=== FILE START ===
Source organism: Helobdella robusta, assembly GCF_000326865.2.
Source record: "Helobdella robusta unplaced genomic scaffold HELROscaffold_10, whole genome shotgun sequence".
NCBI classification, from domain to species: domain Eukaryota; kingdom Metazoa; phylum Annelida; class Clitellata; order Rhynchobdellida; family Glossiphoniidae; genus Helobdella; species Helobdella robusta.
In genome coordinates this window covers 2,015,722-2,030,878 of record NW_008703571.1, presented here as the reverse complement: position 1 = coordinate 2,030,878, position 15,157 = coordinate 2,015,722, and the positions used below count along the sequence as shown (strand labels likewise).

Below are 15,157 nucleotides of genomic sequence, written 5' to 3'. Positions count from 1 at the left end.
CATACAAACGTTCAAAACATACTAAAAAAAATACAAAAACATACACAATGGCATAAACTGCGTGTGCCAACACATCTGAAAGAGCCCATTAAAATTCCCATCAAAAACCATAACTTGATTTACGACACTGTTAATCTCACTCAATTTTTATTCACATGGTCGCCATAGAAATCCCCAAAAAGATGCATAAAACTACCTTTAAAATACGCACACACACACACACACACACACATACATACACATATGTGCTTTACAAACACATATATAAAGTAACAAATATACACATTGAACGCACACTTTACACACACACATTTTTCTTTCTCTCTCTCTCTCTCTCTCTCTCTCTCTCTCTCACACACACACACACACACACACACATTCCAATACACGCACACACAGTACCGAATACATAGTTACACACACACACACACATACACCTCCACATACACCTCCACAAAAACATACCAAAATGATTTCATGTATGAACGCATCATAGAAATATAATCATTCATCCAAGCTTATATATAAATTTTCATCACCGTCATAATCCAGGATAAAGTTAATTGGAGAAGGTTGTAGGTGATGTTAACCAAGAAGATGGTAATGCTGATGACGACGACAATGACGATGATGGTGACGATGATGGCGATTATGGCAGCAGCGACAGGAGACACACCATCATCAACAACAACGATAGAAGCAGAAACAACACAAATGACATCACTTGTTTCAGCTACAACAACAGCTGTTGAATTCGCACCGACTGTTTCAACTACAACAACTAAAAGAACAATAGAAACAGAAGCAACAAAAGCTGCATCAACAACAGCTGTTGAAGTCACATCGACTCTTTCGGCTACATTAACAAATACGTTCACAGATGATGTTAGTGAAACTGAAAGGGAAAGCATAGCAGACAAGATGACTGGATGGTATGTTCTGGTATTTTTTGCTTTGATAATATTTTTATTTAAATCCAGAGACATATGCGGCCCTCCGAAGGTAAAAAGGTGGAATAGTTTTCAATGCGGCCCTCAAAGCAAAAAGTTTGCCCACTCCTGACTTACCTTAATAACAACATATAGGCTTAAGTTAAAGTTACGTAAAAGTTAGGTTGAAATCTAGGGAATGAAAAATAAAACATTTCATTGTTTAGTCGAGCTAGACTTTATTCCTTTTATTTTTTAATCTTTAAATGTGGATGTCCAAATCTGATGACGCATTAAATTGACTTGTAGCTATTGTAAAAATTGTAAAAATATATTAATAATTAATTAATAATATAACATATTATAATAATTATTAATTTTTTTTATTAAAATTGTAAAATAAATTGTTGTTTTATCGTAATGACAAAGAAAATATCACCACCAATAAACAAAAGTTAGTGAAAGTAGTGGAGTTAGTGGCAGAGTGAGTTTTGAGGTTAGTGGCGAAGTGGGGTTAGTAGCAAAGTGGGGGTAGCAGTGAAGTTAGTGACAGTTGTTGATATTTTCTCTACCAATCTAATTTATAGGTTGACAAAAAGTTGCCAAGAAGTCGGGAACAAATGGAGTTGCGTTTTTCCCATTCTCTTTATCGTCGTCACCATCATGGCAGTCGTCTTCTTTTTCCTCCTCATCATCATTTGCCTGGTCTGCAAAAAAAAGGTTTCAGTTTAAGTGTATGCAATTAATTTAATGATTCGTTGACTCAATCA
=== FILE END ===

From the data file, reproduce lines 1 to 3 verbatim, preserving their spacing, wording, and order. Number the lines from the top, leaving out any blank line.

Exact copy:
Source organism: Helobdella robusta, assembly GCF_000326865.2.
Source record: "Helobdella robusta unplaced genomic scaffold HELROscaffold_10, whole genome shotgun sequence".
NCBI classification, from domain to species: domain Eukaryota; kingdom Metazoa; phylum Annelida; class Clitellata; order Rhynchobdellida; family Glossiphoniidae; genus Helobdella; species Helobdella robusta.